Elder abuse Can be any of the following: Physical abuse. Psychological abuse. Financial abuse. Sexual abuse. Neglect. Abuse can occur anywhere: In some one’s own home. A carer’s home. In a day care centre. In residential care. In a nursing home. In hospital. Both older men and women can be at risk of being abused. The abuser is often well known to the person being abused. The abuser may be: A family member. A friend or neighbour. A paid or volunteer care worker. A health or social worker, or other professional. Older people may also be abused by a person they care for.
Financial abuse Can be any of the following: Someone making you take your money out of the cash machine for them. Taking money from you. Borrowing money and never giving it back. Stealing your belongings. Someone getting you to sign something and you don’t know what it is. Someone taking your pension or other benefit. Someone asking for money for visiting you socially.
Physical abuse Can be any of the following: Being restrained in a chair or locked in a room. Punching or kicking you. Throwing things at you. Grabbing, pushing, poking or slapping you. Hitting you with an object. Pulling hair or biting. Tripping you up.
Psychological and emotional
Hurtful criticism. Name calling. Sulking. Pressure tactics. Lying to you, or to your friends and family about you. Persistently putting you down in front of other people. Stopping you from seeing people you want to see, including friends and family. Never listening or responding when you talk. Monitoring your phone calls, emails, texts and letters. Checking up on you, following you, not letting you go out alone. Frightening you into doing things you don’t want to do. Making you unnecessarily distrustful of other people. Upsetting you on a regular basis about things that don’t matter to the extent that you may even feel unwell. Psychological and emotional abuse is generally part of other forms of abuse such as: Domestic abuse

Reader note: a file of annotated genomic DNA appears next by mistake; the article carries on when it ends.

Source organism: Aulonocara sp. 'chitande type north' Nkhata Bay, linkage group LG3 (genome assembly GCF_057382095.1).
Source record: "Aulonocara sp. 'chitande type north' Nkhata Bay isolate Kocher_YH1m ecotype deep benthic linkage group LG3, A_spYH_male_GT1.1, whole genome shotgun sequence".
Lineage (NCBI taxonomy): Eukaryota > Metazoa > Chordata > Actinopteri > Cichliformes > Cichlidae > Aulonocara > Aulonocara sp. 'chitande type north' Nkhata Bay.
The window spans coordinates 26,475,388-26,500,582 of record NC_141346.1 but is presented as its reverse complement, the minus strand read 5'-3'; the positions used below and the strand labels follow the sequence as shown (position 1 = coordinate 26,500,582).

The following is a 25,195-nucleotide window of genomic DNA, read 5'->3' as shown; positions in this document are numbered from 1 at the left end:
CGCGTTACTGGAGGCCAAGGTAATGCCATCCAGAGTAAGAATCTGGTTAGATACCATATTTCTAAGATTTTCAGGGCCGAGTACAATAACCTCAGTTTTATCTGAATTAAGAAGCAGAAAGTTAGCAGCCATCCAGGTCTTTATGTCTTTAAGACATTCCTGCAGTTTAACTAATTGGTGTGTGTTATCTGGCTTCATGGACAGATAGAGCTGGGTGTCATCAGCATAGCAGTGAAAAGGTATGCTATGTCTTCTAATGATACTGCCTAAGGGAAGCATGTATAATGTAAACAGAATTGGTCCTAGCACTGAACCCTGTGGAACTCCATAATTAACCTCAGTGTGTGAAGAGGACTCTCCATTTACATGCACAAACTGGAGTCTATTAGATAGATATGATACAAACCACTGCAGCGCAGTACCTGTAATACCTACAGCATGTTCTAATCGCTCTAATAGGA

Sexual abuse Sexual abuse can be any of the following: Someone touching you where you don’t want to be touched. People getting too close to you. Someone making you feel uneasy and upset. Someone hurting you and making you feel scared. People not listening when you say no.
Additional factors Any of these forms of abuse could either be deliberate or the result of ignorance or lack of training, knowledge and understanding. If a person is being abused in one way they are often being abused in other ways too.
What to look out for: Unexplained injury Signs of fear or distress Withdrawal Neglect Theft, fraud or financial exploitation
What you should do: Doact if you suspect a vulnerable person is being abused Dotalk to the person – listen carefully Dogive the person your full attention Dotelephone someone
What you should not do: Don’t ignore it Don’t promise to keep it a secret Don’t put it off(there needs to be betterwhistleblower provisions)
Autistic children grow into Autistic adults all too fast.I hope with greater awareness of Autistic Adults because of campaigns like theNAS I Existand Safeguarding adult’s and betterquality controlsthings will continue to improve.
After all we could ALL end up in a care home one day.
Safeguarding Adults is every body’s business. Your action could prevent abuse.
Every day, people say nothing! Please say something. You could improve someones quality of life or maybe a tragic death could be prevented.